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Data science is advancing into nearly every industry but especially in the pharmaceutical industry. This is because when data science is properly integrated, it results in a performance boost, faster implementation, or process automation. Therefore, there has been a huge demand for data scientists in life science.

Here are four uses of data science in life science field:

Marketing and Sales

Niche markets are increasingly in demand, especially with improvements in personalized medication plans. Pharmaceutical companies can leverage data science to detect underserved markets and analyze them further. And hopefully coming up with a solution for those in need. Data science in pharma can also be used to track sales efforts and provide feedback received during the sales process. There’s no shortage of ways to outsmart your competitors, and data science can make it a little bit easier.

Enhanced Drug Discovery and Development

Going from research to a ready-to-ship product is a long and tedious process in the pharmaceutical industry. Basically, it boils down to clinical trials, which oftentimes fail to meet their objectives, resulting in delays and an increase in cost.

But there’s a lot of work that must be done before the first trial even begins. For example, pharmaceutical companies need to find a drug candidate, which is yet another time-consuming process.

Data science and automation can help pharmaceutical professionals screen millions of compounds to identify drug candidates for trials. It’s a simple process if you know what you’re doing. You need to go through a vast sea of information and filter out the results not matching your criteria. It’s easy to automate the process, and when done correctly, it can radically increase the speed of drug discovery and the development cycle.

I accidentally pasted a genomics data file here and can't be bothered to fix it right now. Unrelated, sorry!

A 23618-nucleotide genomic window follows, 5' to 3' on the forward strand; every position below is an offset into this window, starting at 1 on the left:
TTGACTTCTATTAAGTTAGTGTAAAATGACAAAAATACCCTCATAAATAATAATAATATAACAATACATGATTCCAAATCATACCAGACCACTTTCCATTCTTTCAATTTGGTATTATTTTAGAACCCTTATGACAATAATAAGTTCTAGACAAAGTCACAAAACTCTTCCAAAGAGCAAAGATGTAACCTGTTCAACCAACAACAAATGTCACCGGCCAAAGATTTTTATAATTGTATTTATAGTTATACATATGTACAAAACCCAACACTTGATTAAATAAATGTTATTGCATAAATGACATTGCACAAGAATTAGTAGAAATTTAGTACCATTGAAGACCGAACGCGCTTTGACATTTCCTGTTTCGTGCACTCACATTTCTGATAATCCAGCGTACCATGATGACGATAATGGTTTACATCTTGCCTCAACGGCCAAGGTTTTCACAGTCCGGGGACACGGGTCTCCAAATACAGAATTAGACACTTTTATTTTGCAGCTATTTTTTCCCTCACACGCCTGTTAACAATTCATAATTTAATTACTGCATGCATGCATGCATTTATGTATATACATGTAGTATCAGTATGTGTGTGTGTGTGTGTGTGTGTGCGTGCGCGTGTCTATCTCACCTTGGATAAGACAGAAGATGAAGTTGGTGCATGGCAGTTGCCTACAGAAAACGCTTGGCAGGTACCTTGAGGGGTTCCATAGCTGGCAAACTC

Improved Drug Trials

Pharmaceutical companies want to avoid spending time and money running suboptimal clinical trials. Big data ensures the right mix of patients is present for any given trial by precisely targeting specific user groups.

Big data technology allows pharmaceutical companies to analyze historical data on demographics, past behaviors and conditions, and previous clinical trials. It opens the possibility to predict potential side effects and prevent them on time. In addition, big data considers more factors than analysts ever reasonably could.

An optimized drug trial process significantly reduces the time needed to properly test the drug, hence decreasing the money spent in the process. It’s a two-birds-one-stone moment.
Quality data means big savings.

Patient Follow-ups

A tremendous amount of work has gone into the development of biosensors, sophisticated at-home devices, smart pills, smart bottles, and smartphone apps. It’s safe to say tracking a patient’s health has never been easier than now.

Monitoring a patient’s health in real-time tells pharmaceutical companies how to improve their current offering and helps them to analyze the efficacy of a drug or treatment.

In addition, by collecting data from one specific patient, pharmaceutical companies can shorten the implementation time for future patients with similar characteristics — reducing both time and cost.